“He’s not living his best life,” executive producer Alex Kurtzman notes. But a visit from a mystery woman named Dahj (Isa Briones) sends the hero back into orbit faster than you can say “Make it so.”
The exec producer promises appearances from franchise vets such as Brent Spiner (Data), Jeri Ryan (Seven of Nine), and Jonathan Frakes (Commander Riker) as well as sophisticated storytelling: “It’s more of an adult drama than Star Trek has ever been.”
Star Trek: Picard, Series Premiere, Thursday, January 23, CBS All Access
Party of Five
The weepy 1994–2000 Fox drama about five siblings making do after losing their parents gets a topical reboot. Instead of San Francisco’s orphaned Salingers, the Five are L.A.’s Acostas — twentysomething Emilio (Brandon Larracuente), twin teens Beto (Niko Guardado) and Lucia (Emily Tosta), seventh grader Valentina (Elle Paris Legaspi), and 1-year-old Rafa (Arianna/Brianna Cardenas) — left on their own after their Mexican parents are deported.
This new spin sounds almost as heavy as the original, but executive producer Christopher Keyser says, “How the kids manage is the struggle and the fun.”
Party of Five, Series Premiere, Wednesday, January 8, 9/8c, Freeform
Penny Dreadful: City of Angels
Penny Dreadful moves from Victorian-era London, where Dracula lurked, to 1930s Los Angeles, where angel of death Santa Muerte (Lorenza Izzo) and her demon sister (Natalie Dormer) roam.
“L.A. is a Latino city; our origins are Mexican,” says John Logan, exec producer of the 2014–16 horror show’s spinoff. Indeed, the good guys are the LAPD’s first Chicano detective, Tiago Vega (Daniel Zovatta), and his mentor, Lewis Michener (Nathan Lane).
And while no past characters resurface, Logan says Angels shares “the same attention to detail and startling plot twists.”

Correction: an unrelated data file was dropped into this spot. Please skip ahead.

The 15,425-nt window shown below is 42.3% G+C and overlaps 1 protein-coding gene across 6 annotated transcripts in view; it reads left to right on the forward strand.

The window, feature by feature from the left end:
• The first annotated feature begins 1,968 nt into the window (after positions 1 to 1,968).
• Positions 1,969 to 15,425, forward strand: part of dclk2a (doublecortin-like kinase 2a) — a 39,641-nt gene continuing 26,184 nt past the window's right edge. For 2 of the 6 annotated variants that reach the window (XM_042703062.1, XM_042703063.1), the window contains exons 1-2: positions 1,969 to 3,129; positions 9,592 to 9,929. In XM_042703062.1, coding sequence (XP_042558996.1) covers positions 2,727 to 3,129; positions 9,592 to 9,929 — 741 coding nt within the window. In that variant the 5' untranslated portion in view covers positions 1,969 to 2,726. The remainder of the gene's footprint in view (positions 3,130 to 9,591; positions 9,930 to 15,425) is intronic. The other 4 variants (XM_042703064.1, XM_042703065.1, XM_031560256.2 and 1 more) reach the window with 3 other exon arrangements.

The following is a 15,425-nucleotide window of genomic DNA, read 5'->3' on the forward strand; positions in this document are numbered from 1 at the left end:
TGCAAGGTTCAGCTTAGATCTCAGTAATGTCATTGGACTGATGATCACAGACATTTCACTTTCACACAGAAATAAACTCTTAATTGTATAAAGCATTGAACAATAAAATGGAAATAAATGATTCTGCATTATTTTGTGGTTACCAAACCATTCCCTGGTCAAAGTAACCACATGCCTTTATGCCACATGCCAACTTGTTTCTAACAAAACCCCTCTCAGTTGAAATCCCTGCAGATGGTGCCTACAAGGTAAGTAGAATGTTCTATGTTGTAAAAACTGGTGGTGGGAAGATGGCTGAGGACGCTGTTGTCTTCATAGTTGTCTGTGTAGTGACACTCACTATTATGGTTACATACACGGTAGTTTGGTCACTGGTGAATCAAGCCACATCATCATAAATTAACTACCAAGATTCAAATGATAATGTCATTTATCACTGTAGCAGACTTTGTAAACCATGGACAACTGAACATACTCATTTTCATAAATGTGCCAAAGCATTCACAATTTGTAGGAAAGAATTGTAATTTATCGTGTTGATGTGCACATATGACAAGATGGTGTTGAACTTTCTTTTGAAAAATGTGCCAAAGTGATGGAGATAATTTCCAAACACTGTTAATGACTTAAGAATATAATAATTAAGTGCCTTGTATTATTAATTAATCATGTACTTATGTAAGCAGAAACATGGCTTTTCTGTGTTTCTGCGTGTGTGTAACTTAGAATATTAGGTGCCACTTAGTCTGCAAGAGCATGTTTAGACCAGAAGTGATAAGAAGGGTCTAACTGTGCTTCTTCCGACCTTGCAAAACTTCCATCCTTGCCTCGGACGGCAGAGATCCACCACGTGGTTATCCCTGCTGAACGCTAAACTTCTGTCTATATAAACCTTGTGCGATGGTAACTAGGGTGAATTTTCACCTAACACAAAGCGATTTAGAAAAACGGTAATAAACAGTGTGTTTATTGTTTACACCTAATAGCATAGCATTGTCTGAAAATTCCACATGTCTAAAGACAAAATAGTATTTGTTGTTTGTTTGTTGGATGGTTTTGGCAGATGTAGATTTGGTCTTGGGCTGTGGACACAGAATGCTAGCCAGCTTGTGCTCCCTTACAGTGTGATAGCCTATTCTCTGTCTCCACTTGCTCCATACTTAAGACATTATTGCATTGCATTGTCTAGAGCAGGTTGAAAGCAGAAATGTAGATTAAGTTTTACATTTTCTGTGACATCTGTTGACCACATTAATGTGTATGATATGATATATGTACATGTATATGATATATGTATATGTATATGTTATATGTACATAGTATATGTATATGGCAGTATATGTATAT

PennyDreadful: City of Angels, Series Premiere, TBA, Showtime
9-1-1: Lone Star
Everything is bigger in Texas — even the crises. This Austin-set spinoff of Fox’s first responders series is even more over-the-top, with emergencies that include a runaway rodeo bull in a parking lot and a violent tornado wreaking havoc on the state capital.
“You name it, we’ve got it,” boasts Rob Lowe, who plays vain firefighter Owen Strand.
The skin care–obsessed New Yorker relocates to assemble a team for Austin’s devastated 126 Fire Battalion. He’s cut out for the job since he’s the lone person from his Big Apple firehouse to survive the 9/11 attacks, and he rebuilt that unit from scratch. But in this new gig, his progressive Empire State of mind rubs some the wrong way. “[He has] a different worldview,” Lowe notes.
One of Strand’s adversaries is Michelle Blake (Liv Tyler), who commands the medical unit operating out of the firehouse. Practical and tough, she harbors a private pain: Her sister disappeared in 2017, and Blake is intent on discovering the truth.
“It’s a meaty, cool, Ryan Murphy hook,” Lowe says, nodding to the cocreator. “I’ve never been a part of a show that was this big in terms of ambition.”
—Ryan A. Berenz
9-1-1: Lone Star, Series Premiere, Sunday, January 19,10/9c, Fox
The Walking Dead: World Beyond
For the secondspinoff of TheWalking Dead, showrunner Matthew Negrete wanted to tell a coming-of-age story à la the 1986 movie Stand by Me, but in a world with zombies.
“It’s a new take on the apocalypse as we know it,” Negrete says.
Set nearly 10 years after an outbreak turned folks into flesh eaters — roughly the same period as the original Dead — this seriesfeatures a group of teens who grew up in the crisis and now leave the safety of their compound to venture into a wilderness overtaken by “empties” (aka walkers).